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Guilt - The Sense Of Guilt

feeling wrong believe connected

What is the sense of guilt, and how is it related, if at all, to law? Guilt is a human sentiment that manifests itself in our inhibition from doing what we believe to be wrong and in our feeling guilty when we do what we believe to be wrong. Thus, it operates both in a forward-and a backward-looking manner. In this respect it resembles conscience, which "doth make cowards of us all" and which, when we disobey its dictates, makes us conscience-stricken. Guilt is the feeling most closely connected with wrongdoing, taking as its object belief in wrongdoing. What, more precisely, is it to feel guilt?

A person who feels guilt holds certain beliefs and is disposed to feel and act in certain specific ways. First, one is attached to avoiding wrong, and the mere fact that one has done wrong causes a feeling of pain. Second, just as there is a special satisfaction connected with thinking of oneself as the creator of what is valuable, so there is a special dissatisfaction that derives from the realization that one has been responsible for wrongdoing. This is partly because one sees oneself as a destroyer of value. Third, in feeling guilt one turns on oneself the criticism and hostility that, if another had acted in the same way, would have been directed at that person. Fourth, there is a sense of unease caused by one's feeling alienated from those to whom one is attached. Finally, the sense of unpleasantness associated with guilt is connected with carrying a burden from which one longs to be relieved. One feels obliged to confess, to make amends, to repair, and to restore. A further sense of unpleasantness is caused by one's resistance to do these things, owing to fear and perhaps pride, and the unease experienced until they are done.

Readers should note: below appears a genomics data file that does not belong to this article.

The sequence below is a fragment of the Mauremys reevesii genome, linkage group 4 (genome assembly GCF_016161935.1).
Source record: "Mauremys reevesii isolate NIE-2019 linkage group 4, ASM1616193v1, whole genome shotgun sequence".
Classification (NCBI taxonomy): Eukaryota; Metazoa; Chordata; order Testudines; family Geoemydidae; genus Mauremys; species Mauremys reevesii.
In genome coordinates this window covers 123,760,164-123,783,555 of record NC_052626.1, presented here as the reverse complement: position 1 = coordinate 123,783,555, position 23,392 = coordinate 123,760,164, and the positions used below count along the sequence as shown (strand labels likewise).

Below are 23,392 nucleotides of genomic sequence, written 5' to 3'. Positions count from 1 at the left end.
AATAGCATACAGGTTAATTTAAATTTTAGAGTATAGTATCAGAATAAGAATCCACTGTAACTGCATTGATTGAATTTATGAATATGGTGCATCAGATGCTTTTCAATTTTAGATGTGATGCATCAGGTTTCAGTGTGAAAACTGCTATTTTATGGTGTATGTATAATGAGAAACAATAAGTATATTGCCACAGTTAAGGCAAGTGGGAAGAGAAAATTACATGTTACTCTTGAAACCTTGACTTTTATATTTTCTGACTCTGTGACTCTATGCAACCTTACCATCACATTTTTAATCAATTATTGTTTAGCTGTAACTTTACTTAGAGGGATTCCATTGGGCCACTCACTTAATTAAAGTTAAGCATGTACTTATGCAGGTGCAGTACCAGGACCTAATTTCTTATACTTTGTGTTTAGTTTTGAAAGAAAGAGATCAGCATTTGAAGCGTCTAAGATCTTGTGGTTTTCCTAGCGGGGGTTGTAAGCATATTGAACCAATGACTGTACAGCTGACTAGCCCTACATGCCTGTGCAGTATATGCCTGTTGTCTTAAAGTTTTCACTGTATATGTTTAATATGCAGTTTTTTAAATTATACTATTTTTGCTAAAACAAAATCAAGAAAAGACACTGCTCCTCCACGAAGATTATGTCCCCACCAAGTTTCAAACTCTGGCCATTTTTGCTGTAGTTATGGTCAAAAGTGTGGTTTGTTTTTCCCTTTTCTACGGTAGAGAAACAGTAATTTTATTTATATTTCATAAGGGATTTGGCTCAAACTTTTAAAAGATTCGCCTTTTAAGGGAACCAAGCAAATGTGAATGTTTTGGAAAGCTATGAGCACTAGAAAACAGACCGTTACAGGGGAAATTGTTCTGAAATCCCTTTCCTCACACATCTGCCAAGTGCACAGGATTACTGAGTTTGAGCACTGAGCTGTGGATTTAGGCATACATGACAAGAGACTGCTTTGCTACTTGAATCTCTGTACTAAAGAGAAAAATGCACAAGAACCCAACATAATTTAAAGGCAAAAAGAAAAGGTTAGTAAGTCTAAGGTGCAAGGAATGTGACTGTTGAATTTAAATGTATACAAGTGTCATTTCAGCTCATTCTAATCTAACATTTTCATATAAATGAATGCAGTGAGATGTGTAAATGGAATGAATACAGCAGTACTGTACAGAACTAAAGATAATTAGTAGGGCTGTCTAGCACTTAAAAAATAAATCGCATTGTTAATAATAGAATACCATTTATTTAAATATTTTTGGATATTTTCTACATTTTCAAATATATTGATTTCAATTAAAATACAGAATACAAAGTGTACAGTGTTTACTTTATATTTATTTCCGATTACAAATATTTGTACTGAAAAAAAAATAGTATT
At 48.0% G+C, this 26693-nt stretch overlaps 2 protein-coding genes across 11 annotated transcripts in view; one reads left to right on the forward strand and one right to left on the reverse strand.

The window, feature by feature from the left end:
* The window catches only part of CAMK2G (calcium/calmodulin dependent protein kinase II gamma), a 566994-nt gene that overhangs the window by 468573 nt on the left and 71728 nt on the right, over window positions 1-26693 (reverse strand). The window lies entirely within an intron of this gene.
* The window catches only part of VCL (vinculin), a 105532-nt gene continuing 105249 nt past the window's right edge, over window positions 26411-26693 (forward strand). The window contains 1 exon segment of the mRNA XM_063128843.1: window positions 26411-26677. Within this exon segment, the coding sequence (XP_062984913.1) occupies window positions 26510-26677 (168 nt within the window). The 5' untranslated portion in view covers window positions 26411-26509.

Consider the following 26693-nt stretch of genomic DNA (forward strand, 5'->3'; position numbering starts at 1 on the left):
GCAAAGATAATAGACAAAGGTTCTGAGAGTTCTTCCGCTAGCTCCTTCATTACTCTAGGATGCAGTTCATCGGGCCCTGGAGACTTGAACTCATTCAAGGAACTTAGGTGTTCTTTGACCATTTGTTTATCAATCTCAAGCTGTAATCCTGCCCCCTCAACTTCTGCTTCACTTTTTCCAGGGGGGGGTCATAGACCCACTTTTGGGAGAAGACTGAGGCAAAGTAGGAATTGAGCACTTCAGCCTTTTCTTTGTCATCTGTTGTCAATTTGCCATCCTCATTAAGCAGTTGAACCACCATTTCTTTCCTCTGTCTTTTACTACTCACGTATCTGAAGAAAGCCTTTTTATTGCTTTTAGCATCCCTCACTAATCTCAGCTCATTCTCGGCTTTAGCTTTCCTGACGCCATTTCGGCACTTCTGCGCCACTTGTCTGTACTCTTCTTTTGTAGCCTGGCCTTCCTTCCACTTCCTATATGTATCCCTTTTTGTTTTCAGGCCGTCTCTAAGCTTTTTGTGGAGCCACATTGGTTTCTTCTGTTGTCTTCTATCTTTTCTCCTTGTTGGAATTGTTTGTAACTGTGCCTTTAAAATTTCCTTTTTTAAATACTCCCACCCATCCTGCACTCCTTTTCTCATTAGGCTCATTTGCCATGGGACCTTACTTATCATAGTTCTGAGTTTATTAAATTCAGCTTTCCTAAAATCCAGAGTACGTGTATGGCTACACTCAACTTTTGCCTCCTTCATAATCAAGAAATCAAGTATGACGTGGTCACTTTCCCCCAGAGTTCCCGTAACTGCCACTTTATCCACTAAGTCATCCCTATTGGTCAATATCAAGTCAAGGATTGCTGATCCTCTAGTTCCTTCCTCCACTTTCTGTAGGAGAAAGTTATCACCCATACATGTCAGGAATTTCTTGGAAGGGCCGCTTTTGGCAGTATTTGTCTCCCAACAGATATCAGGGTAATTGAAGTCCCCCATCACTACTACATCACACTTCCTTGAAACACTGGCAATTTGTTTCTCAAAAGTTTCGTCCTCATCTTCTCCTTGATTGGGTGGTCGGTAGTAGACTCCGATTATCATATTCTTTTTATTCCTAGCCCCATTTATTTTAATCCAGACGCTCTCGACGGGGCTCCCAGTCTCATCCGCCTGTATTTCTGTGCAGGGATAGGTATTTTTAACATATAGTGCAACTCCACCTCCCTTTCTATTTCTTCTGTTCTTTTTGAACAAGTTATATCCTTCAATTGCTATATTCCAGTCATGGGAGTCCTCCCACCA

How, if at all, is the human disposition to feel guilt related to the legal practice, described above? Individuals are often adjudged guilty and do not feel guilt. They may believe themselves innocent of the charge; they may believe that, although legally wrong, what they did was morally obligatory; or they may not have the requisite degree of internalization with regard to the law generally or to a particular law. Although all this is possible and no doubt even common, vulnerability to the feeling of guilt may be connected with the legal practice embodying the concept of guilt. For, as has been claimed, among the practice's presuppositions is a general acceptance of the authority of society's norms and of the institutions applying them. This seems to imply that individuals generally are liable, when violating the norms, to having their sense of guilt activated. If it were otherwise, condemnation and punishment would no longer have the significance that they do.

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